Back in July, Ofcom imposed a new limitation restricting the amount of the 5G spectrum that mobile providers can buy to 37 percent. A lot has snowballed since then, with UK mobile companies Three gearing up a legal challenge to Ofcom’s decision and Vodafone saying this legal action will “unnecessarily delay” the process.
Ofcom’s cap is to avoid a monopoly or duopoly on the 5G signal, as BT and Vodafone currently own 45 and 28 percent of the current spectrum respectively. Three, however, originally called for a 30 percent cap and deems 37 percent a “kick in the teeth for all consumers.”
The threat of legal action came not long after Ofcom’s announcement of the new imposition and has since resulted in the mobile provider launching a judicial review that is expected to last at least 3 months. All of this is on the basis that Ofcom is “damaging competition, restricting choice and pushing prices up for the very consumers that it is meant to protect.” Three claims that Ofcom’s plans could result in BT maintaining a share of over 39 percent until as late as 2020.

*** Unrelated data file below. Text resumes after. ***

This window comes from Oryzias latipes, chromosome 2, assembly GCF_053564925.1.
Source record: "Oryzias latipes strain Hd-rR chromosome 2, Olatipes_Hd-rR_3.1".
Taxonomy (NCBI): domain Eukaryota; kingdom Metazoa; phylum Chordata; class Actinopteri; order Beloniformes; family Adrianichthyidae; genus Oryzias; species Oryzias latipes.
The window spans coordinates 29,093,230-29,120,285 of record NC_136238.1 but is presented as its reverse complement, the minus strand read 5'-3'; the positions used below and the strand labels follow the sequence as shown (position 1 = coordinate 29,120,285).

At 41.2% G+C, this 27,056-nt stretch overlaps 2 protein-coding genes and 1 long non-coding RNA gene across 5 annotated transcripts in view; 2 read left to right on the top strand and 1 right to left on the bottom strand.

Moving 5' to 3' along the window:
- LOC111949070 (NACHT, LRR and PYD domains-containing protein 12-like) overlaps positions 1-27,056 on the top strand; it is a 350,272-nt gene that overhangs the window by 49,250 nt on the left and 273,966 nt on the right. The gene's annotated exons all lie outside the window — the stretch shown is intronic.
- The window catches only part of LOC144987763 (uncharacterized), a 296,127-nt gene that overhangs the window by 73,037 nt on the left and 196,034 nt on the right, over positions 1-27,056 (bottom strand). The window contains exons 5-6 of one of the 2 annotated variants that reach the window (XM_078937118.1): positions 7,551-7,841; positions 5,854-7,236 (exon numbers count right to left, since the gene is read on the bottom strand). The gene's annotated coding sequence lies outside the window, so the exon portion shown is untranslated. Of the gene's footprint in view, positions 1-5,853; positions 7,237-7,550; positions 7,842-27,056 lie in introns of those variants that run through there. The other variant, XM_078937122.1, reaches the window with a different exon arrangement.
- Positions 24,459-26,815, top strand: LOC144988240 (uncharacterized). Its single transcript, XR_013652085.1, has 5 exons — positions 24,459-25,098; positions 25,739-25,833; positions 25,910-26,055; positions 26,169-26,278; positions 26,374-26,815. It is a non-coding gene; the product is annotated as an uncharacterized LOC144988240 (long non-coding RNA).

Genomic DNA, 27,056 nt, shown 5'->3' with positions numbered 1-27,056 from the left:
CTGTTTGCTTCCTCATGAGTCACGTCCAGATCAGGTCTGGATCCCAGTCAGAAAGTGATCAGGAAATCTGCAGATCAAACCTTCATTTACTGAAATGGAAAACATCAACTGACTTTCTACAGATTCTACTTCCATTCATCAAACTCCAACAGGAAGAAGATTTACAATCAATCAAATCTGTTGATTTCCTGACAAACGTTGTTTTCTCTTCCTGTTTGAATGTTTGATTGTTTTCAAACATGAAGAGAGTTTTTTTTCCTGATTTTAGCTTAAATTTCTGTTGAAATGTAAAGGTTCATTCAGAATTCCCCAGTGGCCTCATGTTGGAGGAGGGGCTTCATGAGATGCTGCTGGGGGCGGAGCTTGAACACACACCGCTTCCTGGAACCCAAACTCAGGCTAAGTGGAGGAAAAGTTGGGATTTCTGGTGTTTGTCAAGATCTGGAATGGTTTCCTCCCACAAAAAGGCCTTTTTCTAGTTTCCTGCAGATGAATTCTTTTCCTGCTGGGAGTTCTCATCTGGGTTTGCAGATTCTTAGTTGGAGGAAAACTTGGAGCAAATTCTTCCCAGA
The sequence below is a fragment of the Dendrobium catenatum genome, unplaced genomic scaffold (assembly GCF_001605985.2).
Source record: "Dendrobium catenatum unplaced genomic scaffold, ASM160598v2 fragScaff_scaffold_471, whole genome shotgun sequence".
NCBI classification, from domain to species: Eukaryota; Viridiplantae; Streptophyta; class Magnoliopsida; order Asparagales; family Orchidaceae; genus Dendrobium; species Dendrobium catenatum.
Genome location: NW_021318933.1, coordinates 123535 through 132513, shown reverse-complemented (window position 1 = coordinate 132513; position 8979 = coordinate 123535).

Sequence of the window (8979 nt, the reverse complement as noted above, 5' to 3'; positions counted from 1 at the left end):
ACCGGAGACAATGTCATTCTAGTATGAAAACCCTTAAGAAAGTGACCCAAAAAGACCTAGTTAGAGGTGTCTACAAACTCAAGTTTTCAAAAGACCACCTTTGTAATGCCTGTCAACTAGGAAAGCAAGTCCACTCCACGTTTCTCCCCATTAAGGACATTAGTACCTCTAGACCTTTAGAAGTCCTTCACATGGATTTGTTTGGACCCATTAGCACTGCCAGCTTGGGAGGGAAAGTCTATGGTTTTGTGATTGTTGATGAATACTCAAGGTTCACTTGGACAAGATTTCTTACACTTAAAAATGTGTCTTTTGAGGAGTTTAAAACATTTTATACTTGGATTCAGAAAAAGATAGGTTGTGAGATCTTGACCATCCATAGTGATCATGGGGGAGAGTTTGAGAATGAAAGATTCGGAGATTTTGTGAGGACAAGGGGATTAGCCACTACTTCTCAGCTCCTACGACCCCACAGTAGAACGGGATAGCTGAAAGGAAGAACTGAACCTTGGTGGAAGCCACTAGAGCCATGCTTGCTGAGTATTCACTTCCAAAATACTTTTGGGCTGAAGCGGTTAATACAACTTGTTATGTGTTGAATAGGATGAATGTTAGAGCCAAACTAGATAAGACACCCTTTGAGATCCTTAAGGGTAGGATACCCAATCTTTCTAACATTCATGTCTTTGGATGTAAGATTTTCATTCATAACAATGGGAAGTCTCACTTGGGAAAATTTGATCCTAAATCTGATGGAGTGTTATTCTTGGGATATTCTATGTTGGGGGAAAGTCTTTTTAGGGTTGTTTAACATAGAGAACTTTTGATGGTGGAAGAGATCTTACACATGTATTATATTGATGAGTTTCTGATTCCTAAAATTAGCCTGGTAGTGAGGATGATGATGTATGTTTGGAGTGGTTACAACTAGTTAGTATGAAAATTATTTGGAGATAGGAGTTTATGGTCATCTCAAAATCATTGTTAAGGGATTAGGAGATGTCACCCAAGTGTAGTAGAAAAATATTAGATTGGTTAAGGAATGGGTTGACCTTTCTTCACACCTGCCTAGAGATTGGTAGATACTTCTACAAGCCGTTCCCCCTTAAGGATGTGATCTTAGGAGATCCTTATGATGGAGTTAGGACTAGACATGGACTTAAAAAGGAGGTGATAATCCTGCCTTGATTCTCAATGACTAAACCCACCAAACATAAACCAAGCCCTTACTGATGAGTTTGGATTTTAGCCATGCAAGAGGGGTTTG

“We confirm that we have filed a judicial review before the UK courts in relation to the competition measures that will apply in the upcoming spectrum auction,” said a spokesperson for Three. “It is absolutely vital that the regulator gets this auction right for the long-term benefit of all consumers.”
Vodafone has since retorted to Three stepping up its legal action in a statement with The Financial Times, saying that it will “unnecessarily delay” the process which is in turn worse for consumers.
“This is not in the interest of consumers and will undermine the UK’s efforts to be a leading digital economy,” a Vodafone spokesperson said.
“It is very regrettable that the auction will now be delayed by this litigation, which will harm consumers, businesses and ultimately the UK economy,” added an Ofcom spokesperson. “It is now crucial that companies don’t drag their feet, so the case can be heard as soon as possible.”
On top of Vodafone’s response is the expectation that EE will act on its legal threat against Three last month. “We have made the difficult decision to challenge the proposed structure of the next auction of mobile spectrum. We need to protect our customers’ mobile experience, and help build the platform for the UK to have the highest quality 5G networks.”
KitGuru Says: Despite seeming justified in its wants for fair competition, Three’s motivation is more aligned with its inability to outbid competition as it tries to push past its fourth-place position. This delay will inevitably affect all other consumers with all companies including its own.